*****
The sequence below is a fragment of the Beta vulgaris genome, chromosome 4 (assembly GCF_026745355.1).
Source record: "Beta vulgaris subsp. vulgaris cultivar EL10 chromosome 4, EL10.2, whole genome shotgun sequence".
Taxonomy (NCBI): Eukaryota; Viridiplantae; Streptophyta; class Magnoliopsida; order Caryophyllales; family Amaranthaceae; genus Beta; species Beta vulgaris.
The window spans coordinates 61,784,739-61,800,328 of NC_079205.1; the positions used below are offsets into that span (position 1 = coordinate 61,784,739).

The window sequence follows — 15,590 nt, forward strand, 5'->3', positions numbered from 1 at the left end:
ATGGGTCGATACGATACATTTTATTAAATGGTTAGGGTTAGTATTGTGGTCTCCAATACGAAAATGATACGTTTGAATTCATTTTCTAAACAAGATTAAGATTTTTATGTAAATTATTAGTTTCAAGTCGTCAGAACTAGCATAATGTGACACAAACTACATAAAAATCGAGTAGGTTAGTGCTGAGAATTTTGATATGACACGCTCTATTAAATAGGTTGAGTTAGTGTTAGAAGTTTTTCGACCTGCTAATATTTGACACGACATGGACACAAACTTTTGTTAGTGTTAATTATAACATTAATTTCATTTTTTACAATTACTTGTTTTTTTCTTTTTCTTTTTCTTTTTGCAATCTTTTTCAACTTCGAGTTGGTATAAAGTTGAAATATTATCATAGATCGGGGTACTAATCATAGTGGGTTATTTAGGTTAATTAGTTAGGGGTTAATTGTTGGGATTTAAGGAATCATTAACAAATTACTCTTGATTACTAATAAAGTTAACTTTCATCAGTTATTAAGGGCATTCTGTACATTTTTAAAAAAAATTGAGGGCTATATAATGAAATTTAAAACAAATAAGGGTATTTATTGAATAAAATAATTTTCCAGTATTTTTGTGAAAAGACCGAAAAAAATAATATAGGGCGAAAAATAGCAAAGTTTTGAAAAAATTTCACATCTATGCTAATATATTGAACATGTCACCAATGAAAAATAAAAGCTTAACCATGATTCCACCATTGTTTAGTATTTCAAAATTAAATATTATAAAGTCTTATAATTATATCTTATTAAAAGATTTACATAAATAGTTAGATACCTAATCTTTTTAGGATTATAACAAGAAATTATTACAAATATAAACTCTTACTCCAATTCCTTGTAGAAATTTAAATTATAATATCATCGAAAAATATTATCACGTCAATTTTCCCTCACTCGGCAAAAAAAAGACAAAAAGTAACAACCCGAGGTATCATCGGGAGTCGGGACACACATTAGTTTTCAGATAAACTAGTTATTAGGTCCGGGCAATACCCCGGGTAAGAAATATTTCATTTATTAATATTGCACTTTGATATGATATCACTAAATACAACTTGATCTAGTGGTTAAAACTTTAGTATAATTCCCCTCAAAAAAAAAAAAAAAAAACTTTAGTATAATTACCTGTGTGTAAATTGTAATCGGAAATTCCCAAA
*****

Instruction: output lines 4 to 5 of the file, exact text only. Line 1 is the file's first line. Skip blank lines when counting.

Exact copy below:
The window spans coordinates 61,784,739-61,800,328 of NC_079205.1; the positions used below are offsets into that span (position 1 = coordinate 61,784,739).

The window sequence follows — 15,590 nt, forward strand, 5'->3', positions numbered from 1 at the left end: